Tuesday, December 15, 2009

The Hardest Course to Get On

My learned readers have spoken and agree that Augusta National is the hardest course in the United States to get on because you have to play with member and only fifteen or so live locally. Also, a member can only have three guests on the property at one time. For added difficulty, take a look at the list of members, half are CEOs or ex-CEOs and it's not particularly easy to wiggle an invite from the likes of Warren Buffett, Bill Gates or Lou Gerstner, Jr. 61% voted Augusta National as the most difficult course to get on.

I'm still trying to get on Augusta and have two leads I am pursuing. A friend recently played and send me a long email about the experience, which sounds better everytime I hear a new story. "My bed in the Berckman's Cabin was merely a place to lay down, the ability to sleep was impossible," pretty much sums up the experience.

Cypress Point came in as the second most difficult at 15%. Again, a small membership of 250 members, only 75 of whom live locally. Chicago Golf Club came in third at 8%, because there are only 125 total members. Fishers Island came in 4th at 7%, Seminole at 4% and Shinnecock at 1%. Let's keep the list in perspective, though, all six courses are exceedingly difficult to get access to.

Thank you for all those that took the time to vote. A new poll question regarding the best architect of all time has just been launched.


My next post is my ever popular year and review with reader comments, followed by Camargo.

Tuesday, December 01, 2009

The World's Top 100 Photo Montage

The winter months always present a challenge to post new write-ups. Over the next couple of months we will present our year end review and some other interesting posts that will no doubt dazzle my readers. The year end review is always one of my favorites because I recount reader comments from throughout the year. I have a trip planned to Australia in March so the spring and summer should be filled with a rich line-up of new course postings.

At great sacrifice to my family and work I have been traveling the world in the service of my faithful readers to report back my view of the top golf courses in the world. I've been toting my digital camera for the last four and have accumulated a nice collection of photos from the far corners of the earth. Here for your viewing pleasure, I have assembled my own favorites together in one place. Alfred Hitchcock has also inspired me to insert a cameo appearance in one of the photos.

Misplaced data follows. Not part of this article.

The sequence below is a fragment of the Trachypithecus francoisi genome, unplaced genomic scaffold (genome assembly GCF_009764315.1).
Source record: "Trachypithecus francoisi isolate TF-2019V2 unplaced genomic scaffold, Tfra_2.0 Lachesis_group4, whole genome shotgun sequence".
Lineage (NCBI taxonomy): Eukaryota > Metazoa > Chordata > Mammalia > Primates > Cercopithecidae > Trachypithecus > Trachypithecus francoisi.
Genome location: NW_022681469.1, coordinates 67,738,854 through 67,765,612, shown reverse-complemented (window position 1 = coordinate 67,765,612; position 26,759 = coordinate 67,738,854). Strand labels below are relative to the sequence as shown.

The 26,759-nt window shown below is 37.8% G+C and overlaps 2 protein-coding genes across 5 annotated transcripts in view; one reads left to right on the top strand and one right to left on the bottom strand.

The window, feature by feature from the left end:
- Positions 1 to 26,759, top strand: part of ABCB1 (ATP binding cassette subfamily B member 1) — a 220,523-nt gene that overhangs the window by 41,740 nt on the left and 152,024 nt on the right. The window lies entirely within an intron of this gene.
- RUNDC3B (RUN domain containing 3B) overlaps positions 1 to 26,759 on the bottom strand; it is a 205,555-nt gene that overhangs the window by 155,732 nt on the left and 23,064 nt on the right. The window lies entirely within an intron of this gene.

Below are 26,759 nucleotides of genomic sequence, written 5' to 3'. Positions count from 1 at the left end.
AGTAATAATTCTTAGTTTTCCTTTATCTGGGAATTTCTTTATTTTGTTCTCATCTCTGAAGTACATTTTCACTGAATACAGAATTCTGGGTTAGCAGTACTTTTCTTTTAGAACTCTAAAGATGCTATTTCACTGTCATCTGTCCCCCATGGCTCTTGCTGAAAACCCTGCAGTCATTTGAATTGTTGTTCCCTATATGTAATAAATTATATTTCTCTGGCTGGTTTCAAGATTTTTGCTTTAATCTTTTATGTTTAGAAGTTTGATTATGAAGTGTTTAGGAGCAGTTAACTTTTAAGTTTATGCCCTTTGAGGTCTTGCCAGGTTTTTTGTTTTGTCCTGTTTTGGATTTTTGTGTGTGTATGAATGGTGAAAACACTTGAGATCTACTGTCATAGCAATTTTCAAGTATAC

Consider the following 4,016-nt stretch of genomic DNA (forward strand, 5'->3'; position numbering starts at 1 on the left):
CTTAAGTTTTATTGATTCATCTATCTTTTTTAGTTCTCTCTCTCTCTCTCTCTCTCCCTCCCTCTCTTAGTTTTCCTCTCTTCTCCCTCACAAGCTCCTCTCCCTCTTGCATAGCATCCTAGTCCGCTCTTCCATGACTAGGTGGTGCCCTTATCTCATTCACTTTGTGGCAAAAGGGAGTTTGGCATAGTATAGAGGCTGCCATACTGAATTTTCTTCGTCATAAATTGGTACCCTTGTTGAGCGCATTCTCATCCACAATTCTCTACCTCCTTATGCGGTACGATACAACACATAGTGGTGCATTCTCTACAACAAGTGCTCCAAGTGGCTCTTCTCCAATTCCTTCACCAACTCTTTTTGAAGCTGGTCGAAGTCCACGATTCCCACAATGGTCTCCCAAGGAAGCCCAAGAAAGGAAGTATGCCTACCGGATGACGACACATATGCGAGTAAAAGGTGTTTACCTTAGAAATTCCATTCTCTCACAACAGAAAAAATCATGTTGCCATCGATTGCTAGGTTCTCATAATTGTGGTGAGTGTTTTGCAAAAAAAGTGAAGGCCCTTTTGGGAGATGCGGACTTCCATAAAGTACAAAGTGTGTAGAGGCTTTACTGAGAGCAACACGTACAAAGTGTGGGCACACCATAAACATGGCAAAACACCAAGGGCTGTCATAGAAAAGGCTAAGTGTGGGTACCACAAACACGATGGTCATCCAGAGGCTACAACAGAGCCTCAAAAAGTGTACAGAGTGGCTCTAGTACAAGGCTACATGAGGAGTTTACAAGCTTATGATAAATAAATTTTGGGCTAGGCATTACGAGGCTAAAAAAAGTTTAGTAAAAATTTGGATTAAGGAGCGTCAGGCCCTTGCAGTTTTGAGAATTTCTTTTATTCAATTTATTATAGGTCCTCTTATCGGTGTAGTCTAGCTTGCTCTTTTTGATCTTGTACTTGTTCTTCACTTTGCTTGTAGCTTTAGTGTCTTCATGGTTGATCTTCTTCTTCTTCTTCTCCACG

Like the lovely lass in Seinfeld, there have been no touch-ups. All my pictures are real and they're spectacular. Enjoy!

CP 15th-2

Cypress Point's par three 15th hole

Cypress 3rd Green

Cypress Point's par three 3rd green

CP 17th hole

Cypress Point's 17th along Monterey Bay

Val 2

The approach to Valderrama's second with the ubiquitous cork trees

LL 5th-1

The beauty of Loch Lomond's par three fifth hole

Rossdhu

Rossdhu House, Loch Lomond's world beating clubhouse

DSCF0787

The par three 14th at Crystal Downs in Michigan

Maidstone

Maidstone's par three fourteenth along the Atlantic Ocean

Myopia #9

The 9th hole at Myopia Hunt Club, Massachusetts on a fall day

6th racecourse

Sweeping the dew at Somerset Hills 6th hole, site of a former race track

15th hole

The view from the elevated tee on the 15th at Friar's Head, New York

DSCF1371

Inside the clubhouse at The National Golf Links of America, New York

Sebonack 11th green

Sebonack's 11th hole at dusk, Southampton, New York

yhdrive

The exciting Entry drive at Yeamans Halls, Charleston, South Carolina

DSCF2418

Seminole's pink clubhouse, Juno Beach, Florida

DSCF2145

Sunrise at Cabo del Sol, Mexico

cds#6-2

The desert meets the ocean at the 6th, Cabo del Sol, Mexico

horseshoe3

The "horseshoe" third green at Yeamans Hall, South Carolina

11 short
The 11th, "Short" hole at Camargo Club, Cincinatti

approach to morfontaine

The mystical approach to Morfontaine, north of Paris


# 4 valliere

The wild par three 4th hole at Morfontaine's Valliere Course, France


Chantilly 17

The magical par three 17th hole at Chantilly, France

third hole

Durban's 3rd hole routed through the bush, South Africa

17-5

Durban's 17th hole with wild-undulating fairway, South Africa

N1 fairway

The narrow first tee shot at Naruo, near Kobe, Japan

Naruo tram

The automatic traction system that shuttles clubs around Naruo, Japan

H14 fwy

The massively sloping 14th fairway at Japan's Hirono Golf Club

k17-2

The mist lifting on the 17th hole at Kawana Golf Club, Japan
k15-2

The world-class par five 15th hole at Kawana, Japan

Prairie Dunes 8th

The uphill dog-leg, wavy fairway on the 8th hole, Prairie Dunes, Kansas




Sunday, November 15, 2009